This is a narrative inquiry into the phenomenon of teacher retention. Specifically, we study an 18-year teaching veteran’s stories that span her career. We address the question of what sustains her in her profession. We chose to “see big” (Greene, 1995) our teacher participant, Anne, exploring, with her, the particulars of her teaching world, the contextual factors, emotional processes, and her relationship with her administration, subject matter, students. The research opens a view into Anne’s decisions along the way that contributed to her constructing a “story to stay by” (Craig, 2014; Ross & Prior, 2014). Narrative inquiry helped us see big through Anne’s stories. Anne’s best-loved self was closely connected with her professional knowledge landscape. In Anne’s case, her interactions with students, her collaboration with other teachers, and her reactions to the evaluation system stimulated the evolution of her perceptions of herself as a teacher. Therefore, the best-loved self is featured as a dynamic image resulting from continuous interactions between the teacher and other components of the professional knowledge landscape. The teacher’s meaning-making of those interactions, likewise, plays a significant role in shaping his or her image of the best-loved self. Our inquiry into the best-loved reminds teachers that they can cultivate their best-loved selves through personal storytelling that begins with reflection. Anne’s stories of fear, doubt, hope, inferiority, and joy may be important for other teachers. Such reflection may yield further insight into the behaviors and beliefs that encourage and sustain teachers.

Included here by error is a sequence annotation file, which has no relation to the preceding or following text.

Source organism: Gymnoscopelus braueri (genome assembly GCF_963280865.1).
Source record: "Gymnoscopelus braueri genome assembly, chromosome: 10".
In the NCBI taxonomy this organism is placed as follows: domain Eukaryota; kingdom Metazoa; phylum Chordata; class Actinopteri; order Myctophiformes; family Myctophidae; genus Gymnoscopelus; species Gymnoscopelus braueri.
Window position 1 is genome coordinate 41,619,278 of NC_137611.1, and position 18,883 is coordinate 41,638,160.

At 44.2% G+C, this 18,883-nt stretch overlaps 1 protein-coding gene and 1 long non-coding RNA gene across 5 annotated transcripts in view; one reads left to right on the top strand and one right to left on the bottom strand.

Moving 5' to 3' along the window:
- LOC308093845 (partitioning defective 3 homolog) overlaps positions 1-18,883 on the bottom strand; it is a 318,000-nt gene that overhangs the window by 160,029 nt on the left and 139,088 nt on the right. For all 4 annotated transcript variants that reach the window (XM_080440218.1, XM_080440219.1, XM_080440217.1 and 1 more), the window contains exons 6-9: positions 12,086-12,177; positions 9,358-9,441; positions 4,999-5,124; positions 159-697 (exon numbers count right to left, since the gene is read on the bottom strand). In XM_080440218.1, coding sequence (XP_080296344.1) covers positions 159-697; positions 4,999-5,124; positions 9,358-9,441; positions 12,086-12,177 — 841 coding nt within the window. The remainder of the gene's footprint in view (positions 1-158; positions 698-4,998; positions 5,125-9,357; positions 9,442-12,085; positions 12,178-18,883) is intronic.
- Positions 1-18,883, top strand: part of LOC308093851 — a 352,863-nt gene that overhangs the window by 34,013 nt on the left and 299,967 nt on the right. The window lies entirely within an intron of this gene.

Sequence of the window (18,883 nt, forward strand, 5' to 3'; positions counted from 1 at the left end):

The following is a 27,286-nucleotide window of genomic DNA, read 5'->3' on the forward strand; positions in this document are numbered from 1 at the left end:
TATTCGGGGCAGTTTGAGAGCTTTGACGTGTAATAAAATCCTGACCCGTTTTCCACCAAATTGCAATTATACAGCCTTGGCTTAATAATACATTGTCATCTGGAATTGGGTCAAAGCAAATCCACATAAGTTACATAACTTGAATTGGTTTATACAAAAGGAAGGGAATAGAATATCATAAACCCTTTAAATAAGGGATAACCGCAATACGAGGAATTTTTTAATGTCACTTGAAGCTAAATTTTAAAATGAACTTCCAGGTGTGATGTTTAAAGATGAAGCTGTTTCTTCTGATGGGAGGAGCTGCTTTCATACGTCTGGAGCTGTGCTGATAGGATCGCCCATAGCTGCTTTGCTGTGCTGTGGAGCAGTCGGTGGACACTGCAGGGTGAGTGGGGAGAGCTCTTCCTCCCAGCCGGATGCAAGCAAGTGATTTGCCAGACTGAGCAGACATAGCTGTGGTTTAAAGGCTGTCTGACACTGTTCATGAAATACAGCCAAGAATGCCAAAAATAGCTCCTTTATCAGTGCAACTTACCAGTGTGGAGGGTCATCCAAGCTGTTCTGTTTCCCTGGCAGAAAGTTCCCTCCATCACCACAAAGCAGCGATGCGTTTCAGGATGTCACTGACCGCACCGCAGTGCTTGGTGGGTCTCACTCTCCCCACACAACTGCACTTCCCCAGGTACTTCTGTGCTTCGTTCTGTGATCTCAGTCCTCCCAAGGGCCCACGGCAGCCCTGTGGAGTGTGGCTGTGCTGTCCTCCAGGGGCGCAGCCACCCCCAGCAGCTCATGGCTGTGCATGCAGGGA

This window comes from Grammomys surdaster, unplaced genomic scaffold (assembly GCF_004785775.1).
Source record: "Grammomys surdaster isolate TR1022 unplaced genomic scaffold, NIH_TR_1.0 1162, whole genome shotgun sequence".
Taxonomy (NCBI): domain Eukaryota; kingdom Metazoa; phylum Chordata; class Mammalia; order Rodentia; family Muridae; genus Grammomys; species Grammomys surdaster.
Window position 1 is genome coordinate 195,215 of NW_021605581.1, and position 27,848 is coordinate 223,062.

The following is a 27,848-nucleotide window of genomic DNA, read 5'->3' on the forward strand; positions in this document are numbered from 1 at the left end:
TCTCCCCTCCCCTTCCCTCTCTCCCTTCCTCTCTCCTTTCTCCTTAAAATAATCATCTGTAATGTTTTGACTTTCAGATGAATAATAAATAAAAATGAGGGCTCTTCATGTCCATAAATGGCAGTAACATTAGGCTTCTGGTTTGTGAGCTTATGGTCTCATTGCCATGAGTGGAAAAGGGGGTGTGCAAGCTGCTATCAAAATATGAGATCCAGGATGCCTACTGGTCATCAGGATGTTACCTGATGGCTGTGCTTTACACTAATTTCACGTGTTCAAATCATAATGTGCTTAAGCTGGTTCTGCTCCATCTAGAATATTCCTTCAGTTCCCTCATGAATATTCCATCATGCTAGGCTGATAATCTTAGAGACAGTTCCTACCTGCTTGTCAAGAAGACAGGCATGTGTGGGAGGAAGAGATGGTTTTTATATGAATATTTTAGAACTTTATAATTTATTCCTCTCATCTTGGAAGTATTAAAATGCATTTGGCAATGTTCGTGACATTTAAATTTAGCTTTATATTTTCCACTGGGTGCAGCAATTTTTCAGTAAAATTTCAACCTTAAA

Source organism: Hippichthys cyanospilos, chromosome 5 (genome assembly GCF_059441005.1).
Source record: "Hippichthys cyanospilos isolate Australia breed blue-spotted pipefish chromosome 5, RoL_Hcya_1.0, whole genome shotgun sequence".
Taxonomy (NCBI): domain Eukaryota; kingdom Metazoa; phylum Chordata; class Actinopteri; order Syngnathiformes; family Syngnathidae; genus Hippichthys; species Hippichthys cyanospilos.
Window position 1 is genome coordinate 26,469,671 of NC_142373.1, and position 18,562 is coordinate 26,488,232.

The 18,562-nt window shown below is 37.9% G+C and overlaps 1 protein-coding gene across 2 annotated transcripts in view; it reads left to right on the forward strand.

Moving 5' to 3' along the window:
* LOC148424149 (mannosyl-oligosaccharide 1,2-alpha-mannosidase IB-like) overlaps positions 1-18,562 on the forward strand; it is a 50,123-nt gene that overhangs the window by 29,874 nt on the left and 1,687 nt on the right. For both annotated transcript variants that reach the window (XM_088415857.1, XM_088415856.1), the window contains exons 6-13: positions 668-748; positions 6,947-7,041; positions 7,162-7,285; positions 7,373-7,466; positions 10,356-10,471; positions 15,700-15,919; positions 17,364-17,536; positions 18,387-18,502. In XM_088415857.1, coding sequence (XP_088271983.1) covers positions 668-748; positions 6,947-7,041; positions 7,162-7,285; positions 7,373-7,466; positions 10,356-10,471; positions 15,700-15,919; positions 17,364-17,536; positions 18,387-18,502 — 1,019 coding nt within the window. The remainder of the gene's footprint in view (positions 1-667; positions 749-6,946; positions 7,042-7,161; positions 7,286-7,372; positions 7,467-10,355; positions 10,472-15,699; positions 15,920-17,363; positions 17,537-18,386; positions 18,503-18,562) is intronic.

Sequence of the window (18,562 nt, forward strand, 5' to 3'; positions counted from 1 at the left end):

Li, J. and Logan, K.D. (2017), "Stories of an English Language Arts Teacher in a High Need Secondary School: A Narrative Inquiry into Her Best-Loved Self", Crossroads of the Classroom (Advances in Research on Teaching, Vol. 28), Emerald Publishing Limited, Bingley, pp. 137-156. https://doi.org/10.1108/S1479-368720160000028013
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